- The CGB granted the petition, citing the Amerifactors Declaratory Ruling, decided in 2019, which states that “an online fax service that effectively receives faxes ‘sent as email over the Internet’ and is not itself ‘equipment which has the capacity . . . to transcribe text or images (or both) from an electronic signal received over a regular telephone line onto paper’ is not a ‘telephone facsimile machine’ and thus falls outside the scope of the statutory prohibition.” As the equipment referenced in the Amerifactors petition was markedly similar to that used by Ryerson, the Bureau concluded that Ryerson’s petition was governed by the same analysis. As the Bureau explains, “transmissions that are effectively email do not implicate the consumer harms Congress sought to address in the TCPA, such as tying up phone/fax lines and the unnecessary use of paper and toner/ink from automatic printing.” The CGB also addressed commenters who argued that the messages in question constituted “efaxes” and should therefore be subject to the TCPA. According the CGB, “The Westfax Declaratory Ruling clearly distinguishes faxes that begin as faxes from those that do not; the TCPA applies only to documents that begin as faxes…here, it is undisputed that the document in question was not initially sent as a fax, but was always a digital electronic file."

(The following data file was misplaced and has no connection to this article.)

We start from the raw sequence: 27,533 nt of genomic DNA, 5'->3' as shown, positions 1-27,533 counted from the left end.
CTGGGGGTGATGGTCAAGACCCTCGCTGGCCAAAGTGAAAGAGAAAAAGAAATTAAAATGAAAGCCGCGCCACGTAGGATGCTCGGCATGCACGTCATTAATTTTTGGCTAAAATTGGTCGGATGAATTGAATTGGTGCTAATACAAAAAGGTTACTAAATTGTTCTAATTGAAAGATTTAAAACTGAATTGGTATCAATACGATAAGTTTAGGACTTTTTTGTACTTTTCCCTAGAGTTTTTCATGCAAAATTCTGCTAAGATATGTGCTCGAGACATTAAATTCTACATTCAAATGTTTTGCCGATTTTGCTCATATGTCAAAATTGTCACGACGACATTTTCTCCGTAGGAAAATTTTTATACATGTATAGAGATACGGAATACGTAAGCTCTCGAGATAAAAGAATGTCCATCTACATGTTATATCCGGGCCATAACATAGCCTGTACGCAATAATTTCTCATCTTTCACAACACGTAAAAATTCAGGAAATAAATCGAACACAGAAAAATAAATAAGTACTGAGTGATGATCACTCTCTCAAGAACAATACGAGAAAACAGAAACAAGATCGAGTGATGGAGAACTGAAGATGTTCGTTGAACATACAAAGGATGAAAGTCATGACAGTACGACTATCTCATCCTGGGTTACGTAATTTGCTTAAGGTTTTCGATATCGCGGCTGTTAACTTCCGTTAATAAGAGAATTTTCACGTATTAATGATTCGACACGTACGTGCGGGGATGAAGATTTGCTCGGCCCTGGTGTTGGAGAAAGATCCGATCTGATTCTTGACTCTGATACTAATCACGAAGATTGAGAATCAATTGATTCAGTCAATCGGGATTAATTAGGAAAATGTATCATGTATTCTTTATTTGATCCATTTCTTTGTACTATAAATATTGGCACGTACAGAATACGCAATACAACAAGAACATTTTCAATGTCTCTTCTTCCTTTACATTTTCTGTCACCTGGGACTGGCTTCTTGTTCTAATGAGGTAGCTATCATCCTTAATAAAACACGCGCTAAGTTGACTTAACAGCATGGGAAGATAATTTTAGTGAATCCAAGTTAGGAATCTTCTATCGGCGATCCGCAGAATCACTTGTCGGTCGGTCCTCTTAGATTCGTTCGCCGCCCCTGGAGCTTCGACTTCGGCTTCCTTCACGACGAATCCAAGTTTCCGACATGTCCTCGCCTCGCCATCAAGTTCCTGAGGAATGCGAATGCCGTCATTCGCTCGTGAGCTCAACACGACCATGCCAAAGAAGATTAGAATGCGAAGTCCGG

- Order Denying Reconsideration of TCPA Waiver Order
- On August 27, 2020, the FCC’s Consumer and Government Affairs Bureau (CGB) issued an Order on Reconsideration, denying Lori Wakefield’s Petition for Reconsideration. In her petition, Wakefield asked the CGB to reconsider the 2019 TCPA Waiver Order; an order that granted limited retroactive waivers of the 2012 prior-express-written-consent requirements to ViSalus and one other petitioner “in light of confusion about the rules and consistent with the Commission’s prior grant of similar waivers.” Wakefield asserts that ViSalus should not have been included in the waiver due to statements the company made in recent TCPA class action suit regarding telemarking calls. According to Wakefield, “the evidence presented at trial regarding ViSalus’s calling practices makes clear that . . . ViSalus was not under any genuine confusion about the scope or applicability of the Commission’s rules” and, speaking as a member of that class action suit, “she had not provided ViSalus with any consent to call her at all.”